Timing of Mycobacterium tuberculosis exposure explains variation in BCG effectiveness: A systematic review and meta-analysis

James M. Trauer, Andrew Kawai, Anna K. Coussens, Manjula Datta, Bridget M. Williams, Emma S. McBryde, Romain Ragonnet

Research output: Contribution to journalArticleResearchpeer-review

2 Citations (Scopus)

Abstract

Rationale: The heterogeneity in efficacy observed in studies of BCG vaccination is not fully explained by currently accepted hypotheses, such as latitudinal gradient in non-tuberculous mycobacteria exposure. Methods: We updated previous systematic reviews of the effectiveness of BCG vaccination to 31 December 2020. We employed an identical search strategy and inclusion/exclusion criteria to these earlier reviews, but reclassified several studies, developed an alternative classification system and considered study demography, diagnostic approach and tuberculosis (TB)-related epidemiological context. Main results: Of 21 included trials, those recruiting neonates and children aged under 5 were consistent in demonstrating considerable protection against TB for several years. Trials in high-burden settings with shorter follow-up also showed considerable protection, as did most trials in settings of declining burden with longer follow-up. However, the few trials performed in high-burden settings with longer follow-up showed no protection, sometimes with higher case rates in the vaccinated than the controls in the later follow-up period. Conclusions: The most plausible explanatory hypothesis for these results is that BCG protects against TB that results from exposure shortly after vaccination. However, we found no evidence of protection when exposure occurs later from vaccination, which would be of greater importance in trials in high-burden settings with longer follow-up. In settings of declining burden, most exposure occurs shortly following vaccination and the sustained protection observed for many years thereafter represents continued protection against this early exposure. By contrast, in settings of continued intense transmission, initial protection subsequently declines with repeated exposure to Mycobacterium tuberculosis or other pathogens.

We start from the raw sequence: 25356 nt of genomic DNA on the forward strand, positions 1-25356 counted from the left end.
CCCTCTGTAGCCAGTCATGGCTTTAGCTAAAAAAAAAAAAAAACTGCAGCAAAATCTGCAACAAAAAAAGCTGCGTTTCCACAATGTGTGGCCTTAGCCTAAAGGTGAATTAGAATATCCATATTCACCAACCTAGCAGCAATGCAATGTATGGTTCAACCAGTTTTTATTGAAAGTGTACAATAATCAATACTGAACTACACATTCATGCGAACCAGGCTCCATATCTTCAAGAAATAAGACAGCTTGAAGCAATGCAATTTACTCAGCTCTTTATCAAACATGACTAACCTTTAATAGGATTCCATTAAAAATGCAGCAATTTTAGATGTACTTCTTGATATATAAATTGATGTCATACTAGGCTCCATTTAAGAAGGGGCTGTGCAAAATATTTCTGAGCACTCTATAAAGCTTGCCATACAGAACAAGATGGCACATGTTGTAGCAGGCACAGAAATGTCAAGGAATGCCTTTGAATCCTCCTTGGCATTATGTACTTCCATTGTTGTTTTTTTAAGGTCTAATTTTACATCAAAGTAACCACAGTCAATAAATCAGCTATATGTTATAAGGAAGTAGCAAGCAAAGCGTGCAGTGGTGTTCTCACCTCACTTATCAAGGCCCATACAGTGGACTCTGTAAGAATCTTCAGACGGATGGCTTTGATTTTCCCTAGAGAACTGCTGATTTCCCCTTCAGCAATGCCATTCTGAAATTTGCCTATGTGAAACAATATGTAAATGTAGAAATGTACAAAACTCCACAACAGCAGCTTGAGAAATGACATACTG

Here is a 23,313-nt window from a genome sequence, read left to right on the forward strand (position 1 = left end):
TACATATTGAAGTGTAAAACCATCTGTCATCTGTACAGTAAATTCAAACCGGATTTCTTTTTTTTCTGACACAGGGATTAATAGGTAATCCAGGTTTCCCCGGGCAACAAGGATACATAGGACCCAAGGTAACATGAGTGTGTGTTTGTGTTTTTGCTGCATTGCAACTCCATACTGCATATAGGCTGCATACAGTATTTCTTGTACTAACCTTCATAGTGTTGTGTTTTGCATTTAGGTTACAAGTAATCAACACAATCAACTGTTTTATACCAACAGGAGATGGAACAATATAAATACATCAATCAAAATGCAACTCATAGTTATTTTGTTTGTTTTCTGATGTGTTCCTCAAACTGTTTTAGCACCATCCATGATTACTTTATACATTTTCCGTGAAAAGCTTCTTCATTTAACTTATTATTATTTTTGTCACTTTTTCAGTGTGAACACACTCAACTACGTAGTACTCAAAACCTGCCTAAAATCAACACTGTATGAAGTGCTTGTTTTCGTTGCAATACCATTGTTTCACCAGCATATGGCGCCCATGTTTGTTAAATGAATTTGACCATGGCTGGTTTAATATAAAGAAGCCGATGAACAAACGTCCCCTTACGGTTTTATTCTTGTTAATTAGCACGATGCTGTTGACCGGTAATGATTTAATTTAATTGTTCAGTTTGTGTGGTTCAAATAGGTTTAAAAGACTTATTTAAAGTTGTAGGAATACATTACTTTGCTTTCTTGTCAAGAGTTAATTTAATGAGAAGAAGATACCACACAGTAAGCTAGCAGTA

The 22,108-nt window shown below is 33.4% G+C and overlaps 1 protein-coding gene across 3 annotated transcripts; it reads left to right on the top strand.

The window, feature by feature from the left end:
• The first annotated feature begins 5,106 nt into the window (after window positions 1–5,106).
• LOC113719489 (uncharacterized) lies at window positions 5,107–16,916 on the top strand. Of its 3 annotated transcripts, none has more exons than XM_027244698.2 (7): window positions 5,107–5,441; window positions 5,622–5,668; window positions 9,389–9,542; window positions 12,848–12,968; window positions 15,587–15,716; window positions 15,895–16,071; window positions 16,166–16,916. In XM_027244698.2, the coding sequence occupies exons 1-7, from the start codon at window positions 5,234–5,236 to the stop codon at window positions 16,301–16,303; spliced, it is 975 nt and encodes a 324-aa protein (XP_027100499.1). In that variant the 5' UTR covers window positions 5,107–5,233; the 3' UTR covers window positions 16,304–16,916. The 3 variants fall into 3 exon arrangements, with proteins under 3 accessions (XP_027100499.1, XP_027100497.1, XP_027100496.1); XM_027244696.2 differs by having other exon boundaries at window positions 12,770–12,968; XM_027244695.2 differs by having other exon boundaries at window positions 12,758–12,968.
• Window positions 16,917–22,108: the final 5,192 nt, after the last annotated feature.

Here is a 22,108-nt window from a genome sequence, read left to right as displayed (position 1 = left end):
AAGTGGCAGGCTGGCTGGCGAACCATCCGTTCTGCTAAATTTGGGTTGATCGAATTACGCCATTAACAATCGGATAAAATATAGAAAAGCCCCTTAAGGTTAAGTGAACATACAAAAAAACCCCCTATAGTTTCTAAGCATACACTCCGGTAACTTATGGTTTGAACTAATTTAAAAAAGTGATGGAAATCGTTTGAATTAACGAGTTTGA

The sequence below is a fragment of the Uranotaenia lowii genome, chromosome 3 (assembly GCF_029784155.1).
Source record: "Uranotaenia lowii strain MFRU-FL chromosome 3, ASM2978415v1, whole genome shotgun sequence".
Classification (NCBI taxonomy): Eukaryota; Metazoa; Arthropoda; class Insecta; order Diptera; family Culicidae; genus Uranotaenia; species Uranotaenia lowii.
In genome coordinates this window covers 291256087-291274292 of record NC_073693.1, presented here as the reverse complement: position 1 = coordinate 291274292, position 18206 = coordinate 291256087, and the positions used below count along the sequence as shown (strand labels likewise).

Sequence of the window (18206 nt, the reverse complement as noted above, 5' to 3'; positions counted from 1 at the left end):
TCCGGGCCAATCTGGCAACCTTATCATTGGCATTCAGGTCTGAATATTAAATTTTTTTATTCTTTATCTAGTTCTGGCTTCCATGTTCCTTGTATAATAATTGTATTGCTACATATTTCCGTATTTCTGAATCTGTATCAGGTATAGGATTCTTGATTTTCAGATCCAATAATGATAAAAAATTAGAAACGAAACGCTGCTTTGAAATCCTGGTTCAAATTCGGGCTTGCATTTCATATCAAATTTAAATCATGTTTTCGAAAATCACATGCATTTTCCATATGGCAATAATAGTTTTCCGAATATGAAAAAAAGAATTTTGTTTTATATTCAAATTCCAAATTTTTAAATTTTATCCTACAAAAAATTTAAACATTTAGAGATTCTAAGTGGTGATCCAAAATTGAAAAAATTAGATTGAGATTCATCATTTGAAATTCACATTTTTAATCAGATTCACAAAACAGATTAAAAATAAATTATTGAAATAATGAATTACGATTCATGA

Original languageEnglish
Number of pages11
JournalThorax
DOIs
Publication statusAccepted/In press - 2021

Keywords

  • clinical epidemiology
  • respiratory infection
  • tuberculosis

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